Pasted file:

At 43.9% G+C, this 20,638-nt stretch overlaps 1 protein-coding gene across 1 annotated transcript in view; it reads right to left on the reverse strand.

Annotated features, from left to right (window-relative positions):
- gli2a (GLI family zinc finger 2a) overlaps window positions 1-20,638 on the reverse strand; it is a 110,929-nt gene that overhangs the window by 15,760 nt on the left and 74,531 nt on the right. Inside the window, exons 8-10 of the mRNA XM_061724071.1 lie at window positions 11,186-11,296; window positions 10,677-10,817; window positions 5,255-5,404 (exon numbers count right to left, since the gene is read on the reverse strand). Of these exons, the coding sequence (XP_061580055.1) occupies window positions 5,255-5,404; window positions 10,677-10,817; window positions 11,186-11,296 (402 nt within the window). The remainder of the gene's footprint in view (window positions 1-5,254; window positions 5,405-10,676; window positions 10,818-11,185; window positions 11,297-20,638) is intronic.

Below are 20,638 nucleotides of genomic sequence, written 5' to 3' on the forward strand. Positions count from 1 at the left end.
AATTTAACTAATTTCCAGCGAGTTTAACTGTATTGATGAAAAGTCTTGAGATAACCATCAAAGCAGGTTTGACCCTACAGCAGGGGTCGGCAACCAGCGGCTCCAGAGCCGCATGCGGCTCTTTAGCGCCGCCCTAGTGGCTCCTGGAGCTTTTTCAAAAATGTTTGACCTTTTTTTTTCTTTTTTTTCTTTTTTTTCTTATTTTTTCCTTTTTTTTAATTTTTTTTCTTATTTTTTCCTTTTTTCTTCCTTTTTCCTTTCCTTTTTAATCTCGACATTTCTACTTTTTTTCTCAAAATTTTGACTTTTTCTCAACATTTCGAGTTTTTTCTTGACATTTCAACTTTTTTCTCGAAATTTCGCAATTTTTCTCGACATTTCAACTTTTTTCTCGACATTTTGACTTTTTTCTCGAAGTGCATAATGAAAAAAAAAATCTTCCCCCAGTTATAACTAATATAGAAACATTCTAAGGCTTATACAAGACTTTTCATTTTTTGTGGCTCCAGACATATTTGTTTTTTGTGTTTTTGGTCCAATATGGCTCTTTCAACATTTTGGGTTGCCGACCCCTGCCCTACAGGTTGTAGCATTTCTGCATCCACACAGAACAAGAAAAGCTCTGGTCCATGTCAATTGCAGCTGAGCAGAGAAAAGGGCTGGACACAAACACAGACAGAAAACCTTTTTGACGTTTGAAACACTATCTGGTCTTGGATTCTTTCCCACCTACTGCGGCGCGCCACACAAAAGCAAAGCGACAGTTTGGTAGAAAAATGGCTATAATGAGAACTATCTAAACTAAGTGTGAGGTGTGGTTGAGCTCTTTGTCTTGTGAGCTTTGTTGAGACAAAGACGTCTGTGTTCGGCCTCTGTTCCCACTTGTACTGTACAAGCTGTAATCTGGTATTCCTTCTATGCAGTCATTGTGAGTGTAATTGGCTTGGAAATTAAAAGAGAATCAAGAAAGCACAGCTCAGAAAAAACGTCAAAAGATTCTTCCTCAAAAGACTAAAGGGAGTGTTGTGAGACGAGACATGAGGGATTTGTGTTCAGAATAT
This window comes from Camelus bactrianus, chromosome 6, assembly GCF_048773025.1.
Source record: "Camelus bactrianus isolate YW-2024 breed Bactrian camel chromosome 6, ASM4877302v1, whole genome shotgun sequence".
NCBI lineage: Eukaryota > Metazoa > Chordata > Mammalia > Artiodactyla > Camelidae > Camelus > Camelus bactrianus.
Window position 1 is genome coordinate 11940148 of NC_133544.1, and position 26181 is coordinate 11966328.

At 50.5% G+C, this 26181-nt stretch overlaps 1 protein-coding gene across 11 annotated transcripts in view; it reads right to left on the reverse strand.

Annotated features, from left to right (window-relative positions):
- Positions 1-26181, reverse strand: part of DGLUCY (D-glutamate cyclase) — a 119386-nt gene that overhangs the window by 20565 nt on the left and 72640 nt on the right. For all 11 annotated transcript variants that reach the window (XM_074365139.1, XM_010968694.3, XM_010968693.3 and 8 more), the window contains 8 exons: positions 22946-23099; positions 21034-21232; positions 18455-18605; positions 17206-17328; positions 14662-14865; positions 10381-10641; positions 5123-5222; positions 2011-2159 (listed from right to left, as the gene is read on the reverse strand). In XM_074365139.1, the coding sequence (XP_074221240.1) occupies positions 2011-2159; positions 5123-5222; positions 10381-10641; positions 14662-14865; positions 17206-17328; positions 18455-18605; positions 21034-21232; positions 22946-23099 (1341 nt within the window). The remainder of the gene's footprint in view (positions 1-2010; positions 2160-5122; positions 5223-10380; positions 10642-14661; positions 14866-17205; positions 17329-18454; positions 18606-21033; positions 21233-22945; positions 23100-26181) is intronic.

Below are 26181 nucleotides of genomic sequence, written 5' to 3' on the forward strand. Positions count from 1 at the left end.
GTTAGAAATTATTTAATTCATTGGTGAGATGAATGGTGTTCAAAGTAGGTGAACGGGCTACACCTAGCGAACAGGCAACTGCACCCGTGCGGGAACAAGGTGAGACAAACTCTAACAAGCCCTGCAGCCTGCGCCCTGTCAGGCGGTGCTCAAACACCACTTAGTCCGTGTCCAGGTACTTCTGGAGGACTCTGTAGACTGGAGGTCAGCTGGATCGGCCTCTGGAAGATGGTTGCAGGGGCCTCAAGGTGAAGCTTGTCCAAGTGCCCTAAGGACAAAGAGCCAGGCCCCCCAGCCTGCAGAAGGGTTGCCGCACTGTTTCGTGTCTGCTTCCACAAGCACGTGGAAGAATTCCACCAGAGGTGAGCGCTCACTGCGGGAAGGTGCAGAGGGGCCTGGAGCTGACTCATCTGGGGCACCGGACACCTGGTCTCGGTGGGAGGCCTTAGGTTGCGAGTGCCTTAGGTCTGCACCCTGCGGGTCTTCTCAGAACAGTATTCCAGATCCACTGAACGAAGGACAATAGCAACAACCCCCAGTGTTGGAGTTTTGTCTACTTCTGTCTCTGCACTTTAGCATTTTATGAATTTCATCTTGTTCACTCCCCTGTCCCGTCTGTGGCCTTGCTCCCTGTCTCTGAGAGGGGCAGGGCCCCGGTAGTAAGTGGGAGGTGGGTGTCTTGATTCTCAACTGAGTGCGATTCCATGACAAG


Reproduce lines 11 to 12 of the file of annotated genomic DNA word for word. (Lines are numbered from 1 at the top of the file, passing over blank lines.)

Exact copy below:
Annotated features, from left to right (window-relative positions):
- Positions 1-26181, reverse strand: part of DGLUCY (D-glutamate cyclase) — a 119386-nt gene that overhangs the window by 20565 nt on the left and 72640 nt on the right. For all 11 annotated transcript variants that reach the window (XM_074365139.1, XM_010968694.3, XM_010968693.3 and 8 more), the window contains 8 exons: positions 22946-23099; positions 21034-21232; positions 18455-18605; positions 17206-17328; positions 14662-14865; positions 10381-10641; positions 5123-5222; positions 2011-2159 (listed from right to left, as the gene is read on the reverse strand). In XM_074365139.1, the coding sequence (XP_074221240.1) occupies positions 2011-2159; positions 5123-5222; positions 10381-10641; positions 14662-14865; positions 17206-17328; positions 18455-18605; positions 21034-21232; positions 22946-23099 (1341 nt within the window). The remainder of the gene's footprint in view (positions 1-2010; positions 2160-5122; positions 5223-10380; positions 10642-14661; positions 14866-17205; positions 17329-18454; positions 18606-21033; positions 21233-22945; positions 23100-26181) is intronic.